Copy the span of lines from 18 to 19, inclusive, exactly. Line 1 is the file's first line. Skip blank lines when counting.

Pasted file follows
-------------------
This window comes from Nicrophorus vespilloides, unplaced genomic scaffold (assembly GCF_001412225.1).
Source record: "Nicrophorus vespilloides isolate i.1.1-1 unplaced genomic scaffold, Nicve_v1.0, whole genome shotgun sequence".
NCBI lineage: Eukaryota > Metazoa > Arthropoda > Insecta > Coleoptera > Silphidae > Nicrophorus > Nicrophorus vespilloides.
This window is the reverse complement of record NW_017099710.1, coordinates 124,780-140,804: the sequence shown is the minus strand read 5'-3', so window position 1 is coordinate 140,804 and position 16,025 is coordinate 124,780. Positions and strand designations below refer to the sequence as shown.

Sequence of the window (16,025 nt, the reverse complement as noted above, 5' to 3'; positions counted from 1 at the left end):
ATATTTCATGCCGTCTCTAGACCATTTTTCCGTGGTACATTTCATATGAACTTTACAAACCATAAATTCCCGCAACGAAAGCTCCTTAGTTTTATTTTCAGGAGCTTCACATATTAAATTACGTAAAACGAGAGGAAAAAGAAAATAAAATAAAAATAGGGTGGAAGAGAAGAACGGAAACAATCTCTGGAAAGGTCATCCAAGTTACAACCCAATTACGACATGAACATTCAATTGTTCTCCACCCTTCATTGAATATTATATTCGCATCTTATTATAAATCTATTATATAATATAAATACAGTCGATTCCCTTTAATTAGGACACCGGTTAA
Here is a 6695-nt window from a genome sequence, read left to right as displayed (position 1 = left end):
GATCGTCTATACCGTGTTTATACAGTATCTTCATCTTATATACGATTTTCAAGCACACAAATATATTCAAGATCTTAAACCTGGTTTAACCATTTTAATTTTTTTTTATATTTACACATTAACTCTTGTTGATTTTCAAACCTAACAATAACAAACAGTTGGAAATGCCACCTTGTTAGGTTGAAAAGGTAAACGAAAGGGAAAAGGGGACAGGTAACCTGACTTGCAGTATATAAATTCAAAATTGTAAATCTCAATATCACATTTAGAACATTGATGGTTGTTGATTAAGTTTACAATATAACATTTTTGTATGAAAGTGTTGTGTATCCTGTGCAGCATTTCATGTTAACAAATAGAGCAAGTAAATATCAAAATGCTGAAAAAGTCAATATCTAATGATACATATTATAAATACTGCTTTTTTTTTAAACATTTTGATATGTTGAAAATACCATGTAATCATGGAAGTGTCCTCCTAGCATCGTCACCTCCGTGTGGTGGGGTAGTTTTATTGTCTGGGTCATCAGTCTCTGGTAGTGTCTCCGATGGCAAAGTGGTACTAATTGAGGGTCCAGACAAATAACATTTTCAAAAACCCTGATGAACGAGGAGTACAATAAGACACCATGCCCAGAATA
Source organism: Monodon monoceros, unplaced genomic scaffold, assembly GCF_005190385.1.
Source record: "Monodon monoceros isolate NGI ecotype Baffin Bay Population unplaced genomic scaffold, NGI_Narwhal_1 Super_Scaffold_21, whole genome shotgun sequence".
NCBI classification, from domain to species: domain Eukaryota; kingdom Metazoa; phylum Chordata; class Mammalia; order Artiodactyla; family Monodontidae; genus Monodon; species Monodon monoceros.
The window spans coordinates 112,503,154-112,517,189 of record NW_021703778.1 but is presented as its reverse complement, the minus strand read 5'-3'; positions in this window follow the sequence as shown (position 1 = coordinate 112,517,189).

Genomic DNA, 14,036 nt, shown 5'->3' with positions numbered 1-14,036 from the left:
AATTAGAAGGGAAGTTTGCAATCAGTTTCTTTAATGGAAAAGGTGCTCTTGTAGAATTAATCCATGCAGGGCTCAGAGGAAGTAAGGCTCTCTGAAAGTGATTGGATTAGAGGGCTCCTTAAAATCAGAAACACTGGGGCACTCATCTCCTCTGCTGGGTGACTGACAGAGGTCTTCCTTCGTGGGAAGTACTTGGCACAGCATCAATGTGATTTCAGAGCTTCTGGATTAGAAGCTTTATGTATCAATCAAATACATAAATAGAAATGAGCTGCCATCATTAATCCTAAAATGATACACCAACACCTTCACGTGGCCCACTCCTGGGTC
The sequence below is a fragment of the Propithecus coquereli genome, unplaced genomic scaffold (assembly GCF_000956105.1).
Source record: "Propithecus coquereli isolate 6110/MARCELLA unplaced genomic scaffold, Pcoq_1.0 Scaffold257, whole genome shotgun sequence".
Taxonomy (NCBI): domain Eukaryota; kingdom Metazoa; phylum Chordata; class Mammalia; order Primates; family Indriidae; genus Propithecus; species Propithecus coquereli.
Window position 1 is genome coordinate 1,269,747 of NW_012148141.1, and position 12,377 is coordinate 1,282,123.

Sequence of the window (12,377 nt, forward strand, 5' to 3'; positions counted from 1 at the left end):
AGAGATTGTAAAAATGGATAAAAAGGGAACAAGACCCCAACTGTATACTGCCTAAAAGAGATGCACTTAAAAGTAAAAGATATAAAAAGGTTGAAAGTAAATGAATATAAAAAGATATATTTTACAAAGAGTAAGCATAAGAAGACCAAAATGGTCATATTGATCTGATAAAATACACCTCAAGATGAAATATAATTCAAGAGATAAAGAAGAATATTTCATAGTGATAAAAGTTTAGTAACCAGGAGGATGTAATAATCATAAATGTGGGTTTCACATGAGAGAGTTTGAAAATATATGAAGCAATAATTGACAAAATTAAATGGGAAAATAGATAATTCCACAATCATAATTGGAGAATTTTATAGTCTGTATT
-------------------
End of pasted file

Window position 1 is genome coordinate 1,269,747 of NW_012148141.1, and position 12,377 is coordinate 1,282,123.

Sequence of the window (12,377 nt, forward strand, 5' to 3'; positions counted from 1 at the left end):